For Release Friday, August 23, 2013
Speaking last month at Knox College Galesburg, Ill., President Obama began to try to refocus the American public on the economy. His attention to the need for competition in a global economy was welcome. Global trade is more than a national issue; it’s vital, as well, for healthy metro regions to be prepared to compete internationally.
The slow rebound from the recession and the even slower return to low unemployment levels continue to plague the country. Obama attributed the loss of jobs to new technology and, he said, “Global competition sent jobs overseas.” He outlined what’s needed to compete and said, “The countries that are passive in the face of the global economy will lose the competition for good jobs and high living standards.”
But central to the national debate on fixing the economy is the role of government. Where does the country set the rheostat between a totally free market economy and an activist role for the government in ensuring economic success? And this question is even more difficult as we face global competition for jobs with countries like China, which have industrial policies.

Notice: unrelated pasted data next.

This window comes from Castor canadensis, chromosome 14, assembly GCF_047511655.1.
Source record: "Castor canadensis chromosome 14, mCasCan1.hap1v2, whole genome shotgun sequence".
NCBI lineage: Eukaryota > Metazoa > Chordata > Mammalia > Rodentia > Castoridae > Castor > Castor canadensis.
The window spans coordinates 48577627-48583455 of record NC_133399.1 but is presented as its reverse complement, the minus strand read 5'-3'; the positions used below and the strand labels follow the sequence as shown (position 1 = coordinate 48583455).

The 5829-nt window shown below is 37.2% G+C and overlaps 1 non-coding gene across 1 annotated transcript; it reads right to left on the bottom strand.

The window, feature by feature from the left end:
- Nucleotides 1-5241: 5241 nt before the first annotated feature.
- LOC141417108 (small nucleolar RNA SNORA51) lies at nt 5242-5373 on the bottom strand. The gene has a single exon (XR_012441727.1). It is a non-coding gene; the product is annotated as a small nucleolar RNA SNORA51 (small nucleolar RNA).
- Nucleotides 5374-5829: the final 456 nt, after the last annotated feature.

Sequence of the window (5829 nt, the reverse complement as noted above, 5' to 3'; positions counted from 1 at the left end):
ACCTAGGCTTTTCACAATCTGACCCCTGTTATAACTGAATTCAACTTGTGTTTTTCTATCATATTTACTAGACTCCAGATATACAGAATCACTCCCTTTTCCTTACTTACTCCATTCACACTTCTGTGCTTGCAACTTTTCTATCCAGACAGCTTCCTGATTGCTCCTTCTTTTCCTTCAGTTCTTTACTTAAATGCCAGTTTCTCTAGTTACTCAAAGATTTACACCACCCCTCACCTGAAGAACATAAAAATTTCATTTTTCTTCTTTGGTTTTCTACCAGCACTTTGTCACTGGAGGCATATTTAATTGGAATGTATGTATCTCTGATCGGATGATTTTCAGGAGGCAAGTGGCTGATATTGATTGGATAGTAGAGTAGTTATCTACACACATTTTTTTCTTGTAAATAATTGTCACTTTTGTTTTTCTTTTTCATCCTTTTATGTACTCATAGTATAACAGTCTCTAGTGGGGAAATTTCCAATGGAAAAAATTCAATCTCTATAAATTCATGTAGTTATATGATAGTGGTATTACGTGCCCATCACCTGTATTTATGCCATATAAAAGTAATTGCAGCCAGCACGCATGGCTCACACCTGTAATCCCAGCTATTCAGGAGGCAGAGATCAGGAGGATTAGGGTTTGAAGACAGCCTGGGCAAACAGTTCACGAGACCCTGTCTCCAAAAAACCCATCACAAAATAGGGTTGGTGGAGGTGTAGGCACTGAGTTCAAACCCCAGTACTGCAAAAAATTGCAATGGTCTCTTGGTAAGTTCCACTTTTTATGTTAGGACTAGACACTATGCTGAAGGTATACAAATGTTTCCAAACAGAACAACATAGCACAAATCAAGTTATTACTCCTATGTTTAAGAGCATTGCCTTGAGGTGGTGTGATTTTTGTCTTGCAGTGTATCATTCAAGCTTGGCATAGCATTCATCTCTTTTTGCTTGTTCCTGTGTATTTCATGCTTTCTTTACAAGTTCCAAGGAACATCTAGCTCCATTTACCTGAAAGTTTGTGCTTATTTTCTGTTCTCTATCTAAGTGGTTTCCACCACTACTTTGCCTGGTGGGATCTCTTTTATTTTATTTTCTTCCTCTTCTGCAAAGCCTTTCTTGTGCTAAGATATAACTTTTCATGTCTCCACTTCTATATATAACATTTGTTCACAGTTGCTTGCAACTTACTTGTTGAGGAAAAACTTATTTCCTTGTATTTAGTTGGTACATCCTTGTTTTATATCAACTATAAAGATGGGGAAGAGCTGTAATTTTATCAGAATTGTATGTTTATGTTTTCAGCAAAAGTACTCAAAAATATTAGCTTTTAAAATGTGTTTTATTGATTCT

The Obama administration realizes that a large trade deficit and the flow of jobs overseas require an assertive policy. But is the public in agreement?
For years the American public has not seen global trade as in our interest – although polls show an uptick this year. (See Pew Research Center poll in 2010 here, and see a Gallup poll from February 2013 here.) One example: Since mid-2007, Presidents George W. Bush and Obama have had no fast- track trade authority, letting them negotiate international agreements needing only an up or down vote in Congress.